A gripping narrative for history buffs and thrill-seekers, Olson shows WWII from the perspective of Marie-Madeline Fourcade, leader of the largest intelligence network for the French resistance. Olson vibrantly draws out the story of the spymaster, self-described wife, mother, and Catholic who fought one of the least-acknowledged and most-effective wars in the Western theatre.
NEW YORK TIMES BESTSELLER • The little-known true story of Marie-Madeleine Fourcade, the woman who headed the largest spy network in occupied France during World War II, from the bestselling author of Citizens of London and Last Hope Island
“Brava to Lynne Olson for a biography that should challenge any outdated assumptions about who deserves to be called a hero.”—The Washington Post
In 1941 a thirty-one-year-old Frenchwoman, a young mother born to privilege and known for her beauty and glamour, became the leader of a vast intelligence organization—the only woman to serve as a chef de résistance during the war. Strong-willed, independent, and a lifelong rebel against her country’s conservative, patriarchal society, Marie-Madeleine Fourcade was temperamentally made for the job. Her group’s name was Alliance, but the Gestapo dubbed it Noah’s Ark because its agents used the names of animals as their aliases. The name Marie-Madeleine chose for herself was Hedgehog: a tough little animal, unthreatening in appearance, that, as a colleague of hers put it, “even a lion would hesitate to bite.”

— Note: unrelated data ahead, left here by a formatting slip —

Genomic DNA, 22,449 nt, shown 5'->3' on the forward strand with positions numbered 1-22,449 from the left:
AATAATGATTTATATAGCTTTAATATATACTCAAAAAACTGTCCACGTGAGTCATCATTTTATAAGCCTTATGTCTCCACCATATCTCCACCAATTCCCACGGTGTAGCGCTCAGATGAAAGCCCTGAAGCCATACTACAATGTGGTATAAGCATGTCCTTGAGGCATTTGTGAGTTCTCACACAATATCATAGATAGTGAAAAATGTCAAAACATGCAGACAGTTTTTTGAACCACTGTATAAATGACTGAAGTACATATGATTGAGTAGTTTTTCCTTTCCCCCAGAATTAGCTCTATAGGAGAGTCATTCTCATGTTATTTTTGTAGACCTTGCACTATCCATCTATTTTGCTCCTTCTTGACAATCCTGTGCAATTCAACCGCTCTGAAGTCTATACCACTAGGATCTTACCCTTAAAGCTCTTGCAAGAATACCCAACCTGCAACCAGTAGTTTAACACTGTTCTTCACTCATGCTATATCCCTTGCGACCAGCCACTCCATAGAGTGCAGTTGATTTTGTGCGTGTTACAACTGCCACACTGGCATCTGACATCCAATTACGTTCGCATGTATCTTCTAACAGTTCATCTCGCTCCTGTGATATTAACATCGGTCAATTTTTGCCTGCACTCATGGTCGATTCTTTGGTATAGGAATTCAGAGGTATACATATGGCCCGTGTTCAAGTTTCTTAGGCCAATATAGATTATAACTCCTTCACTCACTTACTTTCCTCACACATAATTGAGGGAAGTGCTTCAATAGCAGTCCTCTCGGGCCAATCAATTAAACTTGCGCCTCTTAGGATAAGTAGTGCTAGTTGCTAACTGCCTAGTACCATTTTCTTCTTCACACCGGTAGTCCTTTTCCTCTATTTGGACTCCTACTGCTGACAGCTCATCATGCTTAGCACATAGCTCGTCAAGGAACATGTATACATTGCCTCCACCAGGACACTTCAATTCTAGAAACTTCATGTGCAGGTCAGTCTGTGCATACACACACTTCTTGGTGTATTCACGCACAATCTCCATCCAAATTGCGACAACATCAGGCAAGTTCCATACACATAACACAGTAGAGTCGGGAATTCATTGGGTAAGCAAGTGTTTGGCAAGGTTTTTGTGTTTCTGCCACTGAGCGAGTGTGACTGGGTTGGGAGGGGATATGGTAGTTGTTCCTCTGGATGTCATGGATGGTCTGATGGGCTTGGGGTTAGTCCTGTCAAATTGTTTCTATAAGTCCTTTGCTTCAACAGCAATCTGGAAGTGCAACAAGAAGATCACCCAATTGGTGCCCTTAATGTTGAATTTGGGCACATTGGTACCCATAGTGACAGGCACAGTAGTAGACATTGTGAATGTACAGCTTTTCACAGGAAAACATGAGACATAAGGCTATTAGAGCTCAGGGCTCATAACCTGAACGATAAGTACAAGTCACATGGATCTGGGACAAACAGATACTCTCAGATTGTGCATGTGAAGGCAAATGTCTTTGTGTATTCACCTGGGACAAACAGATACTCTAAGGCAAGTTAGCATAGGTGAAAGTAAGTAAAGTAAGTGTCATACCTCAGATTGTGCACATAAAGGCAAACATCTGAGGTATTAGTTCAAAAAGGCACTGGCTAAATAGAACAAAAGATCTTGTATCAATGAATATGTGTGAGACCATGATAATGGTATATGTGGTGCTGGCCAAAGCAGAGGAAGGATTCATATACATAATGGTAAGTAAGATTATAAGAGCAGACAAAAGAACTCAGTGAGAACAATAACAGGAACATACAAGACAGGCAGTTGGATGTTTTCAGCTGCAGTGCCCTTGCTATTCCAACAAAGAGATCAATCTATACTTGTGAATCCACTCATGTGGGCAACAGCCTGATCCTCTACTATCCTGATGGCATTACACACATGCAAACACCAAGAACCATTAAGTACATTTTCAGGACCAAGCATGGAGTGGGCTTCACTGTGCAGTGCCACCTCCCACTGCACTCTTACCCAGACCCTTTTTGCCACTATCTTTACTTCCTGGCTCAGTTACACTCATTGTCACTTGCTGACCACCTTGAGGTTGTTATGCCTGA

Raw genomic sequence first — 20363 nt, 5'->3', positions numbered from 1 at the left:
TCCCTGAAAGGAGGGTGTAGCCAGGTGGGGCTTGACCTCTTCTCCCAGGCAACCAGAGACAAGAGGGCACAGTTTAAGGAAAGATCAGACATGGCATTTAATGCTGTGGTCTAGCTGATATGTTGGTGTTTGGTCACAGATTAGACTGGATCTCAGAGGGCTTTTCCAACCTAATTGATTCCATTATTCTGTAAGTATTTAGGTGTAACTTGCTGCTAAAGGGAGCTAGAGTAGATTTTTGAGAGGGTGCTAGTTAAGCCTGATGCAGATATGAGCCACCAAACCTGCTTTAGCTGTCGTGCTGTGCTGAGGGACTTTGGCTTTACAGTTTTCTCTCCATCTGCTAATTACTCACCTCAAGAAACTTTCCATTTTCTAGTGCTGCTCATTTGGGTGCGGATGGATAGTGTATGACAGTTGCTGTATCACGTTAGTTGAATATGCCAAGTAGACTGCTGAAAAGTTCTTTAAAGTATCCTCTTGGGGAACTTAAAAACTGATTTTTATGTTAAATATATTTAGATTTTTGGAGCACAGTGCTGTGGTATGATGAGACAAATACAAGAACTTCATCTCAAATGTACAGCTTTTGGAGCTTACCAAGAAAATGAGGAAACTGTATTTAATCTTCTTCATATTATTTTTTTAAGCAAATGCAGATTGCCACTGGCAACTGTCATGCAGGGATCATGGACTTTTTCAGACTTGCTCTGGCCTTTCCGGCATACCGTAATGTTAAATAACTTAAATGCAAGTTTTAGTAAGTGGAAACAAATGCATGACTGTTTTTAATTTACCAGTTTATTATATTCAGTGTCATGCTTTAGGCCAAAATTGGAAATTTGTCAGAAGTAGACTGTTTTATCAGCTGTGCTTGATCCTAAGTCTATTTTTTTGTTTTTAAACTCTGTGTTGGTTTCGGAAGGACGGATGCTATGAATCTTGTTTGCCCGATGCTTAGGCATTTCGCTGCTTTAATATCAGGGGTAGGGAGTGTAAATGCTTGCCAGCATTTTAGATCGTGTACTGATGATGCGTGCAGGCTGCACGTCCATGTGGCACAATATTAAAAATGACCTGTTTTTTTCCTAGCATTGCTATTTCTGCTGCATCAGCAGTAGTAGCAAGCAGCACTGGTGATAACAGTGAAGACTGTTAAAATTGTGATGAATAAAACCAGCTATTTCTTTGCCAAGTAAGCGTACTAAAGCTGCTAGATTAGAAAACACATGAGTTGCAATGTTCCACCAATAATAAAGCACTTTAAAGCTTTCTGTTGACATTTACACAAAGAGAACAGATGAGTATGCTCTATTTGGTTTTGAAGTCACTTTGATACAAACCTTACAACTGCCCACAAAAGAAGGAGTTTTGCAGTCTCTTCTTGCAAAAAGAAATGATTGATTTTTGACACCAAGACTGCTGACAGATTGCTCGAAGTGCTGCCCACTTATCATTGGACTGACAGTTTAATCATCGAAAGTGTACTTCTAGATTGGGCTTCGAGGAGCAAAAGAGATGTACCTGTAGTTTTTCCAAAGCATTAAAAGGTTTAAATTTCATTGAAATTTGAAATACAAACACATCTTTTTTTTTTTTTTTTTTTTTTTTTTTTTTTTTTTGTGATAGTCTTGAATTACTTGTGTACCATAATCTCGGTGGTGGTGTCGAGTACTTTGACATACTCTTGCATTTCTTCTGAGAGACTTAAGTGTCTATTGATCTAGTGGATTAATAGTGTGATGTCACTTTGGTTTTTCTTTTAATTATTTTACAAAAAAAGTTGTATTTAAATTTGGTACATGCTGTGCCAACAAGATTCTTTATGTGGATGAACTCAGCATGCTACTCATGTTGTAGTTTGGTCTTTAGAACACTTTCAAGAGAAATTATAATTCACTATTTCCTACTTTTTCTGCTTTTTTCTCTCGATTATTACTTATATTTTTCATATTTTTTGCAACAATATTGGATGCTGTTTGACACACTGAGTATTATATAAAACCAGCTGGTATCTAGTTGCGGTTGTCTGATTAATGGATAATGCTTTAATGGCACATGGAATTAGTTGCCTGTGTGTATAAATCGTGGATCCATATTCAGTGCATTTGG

No other French spy network lasted as long or supplied as much crucial intelligence—including providing American and British military commanders with a 55-foot-long map of the beaches and roads on which the Allies would land on D-Day—as Alliance. The Gestapo pursued them relentlessly, capturing, torturing, and executing hundreds of its three thousand agents, including Fourcade’s own lover and many of her key spies. Although Fourcade, the mother of two young children, moved her headquarters every few weeks, constantly changing her hair color, clothing, and identity, she was captured twice by the Nazis. Both times she managed to escape—once by slipping naked through the bars of her jail cell—and continued to hold her network together even as it repeatedly threatened to crumble around her.
Now, in this dramatic account of the war that split France in two and forced its people to live side by side with their hated German occupiers, Lynne Olson tells the fascinating story of a woman who stood up for her nation, her fellow citizens, and herself. “Fast-paced and impressively researched . . . Olson writes with verve and a historian’s authority. . . . With this gripping tale, Lynne Olson pays [Marie-Madeleine Fourcade] what history has so far denied her. France, slow to confront the stain of Vichy, would do well to finally honor a fighter most of us would want in our foxhole.”—The New York Times Book Review
About the Author
Lynne Olson is the New York Times bestselling author of Last Hope Island: Britain, Occupied Europe, and the Brotherhood That Helped Turn the Tide of War; Those Angry Days: Roosevelt, Lindbergh, and America’s Fight Over World War II, 1939–1941; and Citizens of London: The Americans Who Stood with Britain in Its Darkest, Finest Hour. Among her five other books is Troublesome Young Men: The Rebels Who Brought Churchill to Power and Helped Save England. Lynne Olson lives with her husband in Washington, D.C.